Dealing with past trauma


#1

I guess most people who have social anxiety have traumas from the past and can resonate with this.

The therapy suggests that when the past comes to simply remind ourselves not to dwell on it (attitudes handout) and to remember that it is over and the present is where we should be (more ANT stopping phrases handout).

I do however find myself dwelling very often on events from childhood which were pretty scary and traumatic (not necessarily social anxiety situations) and I feel that simply dismissing them like that is not enough. I feel like I need to again through them in my mind and try to now - with my adult mind - explain them rationally so they can be put at peace.

Should I do that or should I instead continue to dismiss them as the therapy suggests? Because it does not seem like I am ever going to forget them.

Thanks for your input guys!


#2

This is an important topic.

I would guess that many (most?) of us with social anxiety do have trauma in the past. It’s a real thing that affects our present. I do not feel that the therapy suggests dismissing this, although you may prove me wrong with quotes from the audio or the handouts. I feel more that the therapy tries to first get us over social anxiety, at least more to a place where we can effectively deal with such an issue.

This is the same for some of the other “issues” like perfectionism, assertiveness, outlook on life (negative vs positive), self-acceptance, fear, and, as you point out, letting to of the negative past. Letting go does not mean dismissing, but we don’t want to be held prisoner by it just as we don’t want to be held prisoner by ANTs.

There is a difference there, though. Perhaps one is simpler, perhaps trauma is deeper and more complex. So while getting over the majority of our social anxiety, we don’t want to be hindered by dwelling on the past. We work on getting stronger mentally, rationally, before we can process something more complex. You seem to echo my feelings on this as you say that you now go through the events in your mind, with an adult mind, explaining them rationally so that can be put at peace. You can do that when you become more rational, not when social anxiety is still in control. And, from my experience, I do think it helped me to go through rationally dealing with traumatic events.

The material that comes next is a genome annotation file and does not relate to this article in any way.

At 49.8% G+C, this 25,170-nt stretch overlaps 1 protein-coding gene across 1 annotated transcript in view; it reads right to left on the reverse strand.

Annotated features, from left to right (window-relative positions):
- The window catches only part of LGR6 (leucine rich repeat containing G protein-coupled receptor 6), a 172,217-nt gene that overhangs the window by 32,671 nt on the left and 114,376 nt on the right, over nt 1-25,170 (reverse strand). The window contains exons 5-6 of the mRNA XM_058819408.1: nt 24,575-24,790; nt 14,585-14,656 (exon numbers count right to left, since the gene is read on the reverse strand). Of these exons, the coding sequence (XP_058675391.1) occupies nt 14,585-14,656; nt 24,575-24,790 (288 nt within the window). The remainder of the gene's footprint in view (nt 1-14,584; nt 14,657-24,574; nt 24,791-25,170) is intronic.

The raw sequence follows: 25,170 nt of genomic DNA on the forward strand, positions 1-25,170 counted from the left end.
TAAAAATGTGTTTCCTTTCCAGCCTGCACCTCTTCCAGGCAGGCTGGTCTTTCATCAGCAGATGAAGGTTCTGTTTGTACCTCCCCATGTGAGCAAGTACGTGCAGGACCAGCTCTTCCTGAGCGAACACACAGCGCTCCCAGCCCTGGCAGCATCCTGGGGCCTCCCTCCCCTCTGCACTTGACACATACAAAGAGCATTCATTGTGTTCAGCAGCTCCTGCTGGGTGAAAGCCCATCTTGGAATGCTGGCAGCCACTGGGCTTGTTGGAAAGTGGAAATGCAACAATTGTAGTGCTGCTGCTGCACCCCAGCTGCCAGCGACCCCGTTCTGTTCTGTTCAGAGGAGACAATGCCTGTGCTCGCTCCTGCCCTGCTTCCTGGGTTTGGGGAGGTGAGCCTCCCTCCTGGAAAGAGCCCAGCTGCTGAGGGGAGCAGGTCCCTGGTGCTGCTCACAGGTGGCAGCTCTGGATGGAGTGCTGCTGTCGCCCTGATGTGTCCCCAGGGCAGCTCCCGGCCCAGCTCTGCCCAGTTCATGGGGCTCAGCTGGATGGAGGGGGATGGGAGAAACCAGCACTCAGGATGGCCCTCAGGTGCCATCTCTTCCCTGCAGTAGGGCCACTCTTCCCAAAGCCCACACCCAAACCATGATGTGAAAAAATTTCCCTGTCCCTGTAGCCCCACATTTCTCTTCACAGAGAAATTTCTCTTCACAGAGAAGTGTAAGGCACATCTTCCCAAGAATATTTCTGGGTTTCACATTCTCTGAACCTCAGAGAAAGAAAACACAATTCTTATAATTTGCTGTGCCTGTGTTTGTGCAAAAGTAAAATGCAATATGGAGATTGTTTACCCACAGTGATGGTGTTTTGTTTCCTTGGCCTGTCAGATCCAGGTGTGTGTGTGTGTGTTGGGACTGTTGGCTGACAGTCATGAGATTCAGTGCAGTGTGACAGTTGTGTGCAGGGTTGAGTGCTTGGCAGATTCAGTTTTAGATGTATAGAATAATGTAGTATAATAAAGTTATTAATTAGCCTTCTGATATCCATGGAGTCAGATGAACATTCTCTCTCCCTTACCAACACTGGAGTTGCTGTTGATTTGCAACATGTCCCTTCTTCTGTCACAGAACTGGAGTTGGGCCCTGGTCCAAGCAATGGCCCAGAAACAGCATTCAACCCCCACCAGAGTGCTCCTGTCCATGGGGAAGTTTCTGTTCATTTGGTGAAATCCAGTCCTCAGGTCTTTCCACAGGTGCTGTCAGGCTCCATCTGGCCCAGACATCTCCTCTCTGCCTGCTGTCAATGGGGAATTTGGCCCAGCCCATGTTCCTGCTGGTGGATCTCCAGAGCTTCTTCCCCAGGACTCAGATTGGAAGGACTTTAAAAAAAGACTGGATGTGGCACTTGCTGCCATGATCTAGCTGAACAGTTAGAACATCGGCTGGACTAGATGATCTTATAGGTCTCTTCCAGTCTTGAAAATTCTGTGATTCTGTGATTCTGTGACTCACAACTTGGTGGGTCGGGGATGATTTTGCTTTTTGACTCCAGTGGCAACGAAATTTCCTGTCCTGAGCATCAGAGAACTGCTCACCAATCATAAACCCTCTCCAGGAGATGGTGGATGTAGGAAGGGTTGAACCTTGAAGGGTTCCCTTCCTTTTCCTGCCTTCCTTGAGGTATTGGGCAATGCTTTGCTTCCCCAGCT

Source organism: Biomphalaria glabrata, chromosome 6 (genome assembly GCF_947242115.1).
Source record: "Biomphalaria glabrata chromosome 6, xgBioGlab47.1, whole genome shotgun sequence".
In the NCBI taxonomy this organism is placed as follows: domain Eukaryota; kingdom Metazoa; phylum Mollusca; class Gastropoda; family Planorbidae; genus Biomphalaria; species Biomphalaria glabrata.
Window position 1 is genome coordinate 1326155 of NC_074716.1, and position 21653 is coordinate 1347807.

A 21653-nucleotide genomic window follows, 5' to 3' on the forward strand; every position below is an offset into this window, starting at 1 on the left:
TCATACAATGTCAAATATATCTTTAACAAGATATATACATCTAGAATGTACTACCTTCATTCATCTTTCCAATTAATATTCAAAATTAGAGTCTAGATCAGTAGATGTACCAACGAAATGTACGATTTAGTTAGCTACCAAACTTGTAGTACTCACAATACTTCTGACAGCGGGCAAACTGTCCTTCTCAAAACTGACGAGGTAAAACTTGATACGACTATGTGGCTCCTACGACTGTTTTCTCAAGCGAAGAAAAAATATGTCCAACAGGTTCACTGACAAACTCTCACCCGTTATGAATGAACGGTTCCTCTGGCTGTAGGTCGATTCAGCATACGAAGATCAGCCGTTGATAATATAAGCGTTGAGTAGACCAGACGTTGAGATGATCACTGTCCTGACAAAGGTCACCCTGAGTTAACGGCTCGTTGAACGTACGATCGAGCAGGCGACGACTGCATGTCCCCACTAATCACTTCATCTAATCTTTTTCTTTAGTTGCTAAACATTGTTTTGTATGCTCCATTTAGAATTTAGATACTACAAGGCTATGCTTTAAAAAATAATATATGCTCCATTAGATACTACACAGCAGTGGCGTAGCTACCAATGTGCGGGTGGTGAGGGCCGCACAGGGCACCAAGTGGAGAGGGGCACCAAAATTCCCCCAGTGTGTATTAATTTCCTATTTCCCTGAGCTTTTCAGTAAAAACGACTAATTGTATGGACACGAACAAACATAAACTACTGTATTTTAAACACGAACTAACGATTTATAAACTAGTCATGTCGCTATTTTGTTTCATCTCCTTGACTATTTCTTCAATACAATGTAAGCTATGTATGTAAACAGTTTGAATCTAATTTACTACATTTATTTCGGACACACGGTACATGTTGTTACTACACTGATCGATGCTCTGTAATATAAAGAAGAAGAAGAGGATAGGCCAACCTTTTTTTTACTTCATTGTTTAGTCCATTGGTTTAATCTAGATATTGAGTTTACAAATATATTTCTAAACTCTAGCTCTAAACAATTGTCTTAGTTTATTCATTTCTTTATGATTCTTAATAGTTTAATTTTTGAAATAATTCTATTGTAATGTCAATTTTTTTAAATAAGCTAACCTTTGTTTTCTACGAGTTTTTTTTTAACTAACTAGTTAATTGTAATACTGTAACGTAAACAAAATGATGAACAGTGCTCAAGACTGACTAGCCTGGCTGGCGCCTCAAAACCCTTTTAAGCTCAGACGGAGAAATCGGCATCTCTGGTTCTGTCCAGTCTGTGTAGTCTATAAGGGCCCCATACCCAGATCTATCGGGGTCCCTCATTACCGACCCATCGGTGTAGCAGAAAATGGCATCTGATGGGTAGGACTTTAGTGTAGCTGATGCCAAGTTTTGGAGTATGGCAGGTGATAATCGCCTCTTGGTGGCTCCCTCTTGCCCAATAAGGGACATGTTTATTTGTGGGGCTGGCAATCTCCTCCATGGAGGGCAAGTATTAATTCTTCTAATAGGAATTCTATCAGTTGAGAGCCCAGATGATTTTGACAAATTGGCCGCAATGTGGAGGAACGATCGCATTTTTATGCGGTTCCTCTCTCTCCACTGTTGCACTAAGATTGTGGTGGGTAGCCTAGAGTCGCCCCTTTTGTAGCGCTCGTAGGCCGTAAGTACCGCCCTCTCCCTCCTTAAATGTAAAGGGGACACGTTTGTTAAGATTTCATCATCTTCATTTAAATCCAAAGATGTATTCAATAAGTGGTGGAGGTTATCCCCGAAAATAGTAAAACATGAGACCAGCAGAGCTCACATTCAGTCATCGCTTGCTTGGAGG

Perhaps you are now at a place where you can benefit from letting that out, talking through it, being rational with it. I don’t think dealing with past trauma means that we forget it. I don’t think it means that we cannot be still angered or troubled by it if we let ourselves feel that, if we dwell on it. Therein lies also the downside of simply dwelling in it. To stay in talk therapy forever without coming to terms with the issue - I for one am dubious as to where that gets a person. But to work through it, being rational with it/the trauma, allowing for the fact that it was perhaps and very likely not fair, not justified, allowing for your feelings to play out - that is good. Then allowing for yourself to also carry on, using a self-talk out loud that also brings you back to “what now?”…“what rational choices would I like to make for myself and my way of thinking about this now for my present and future?”.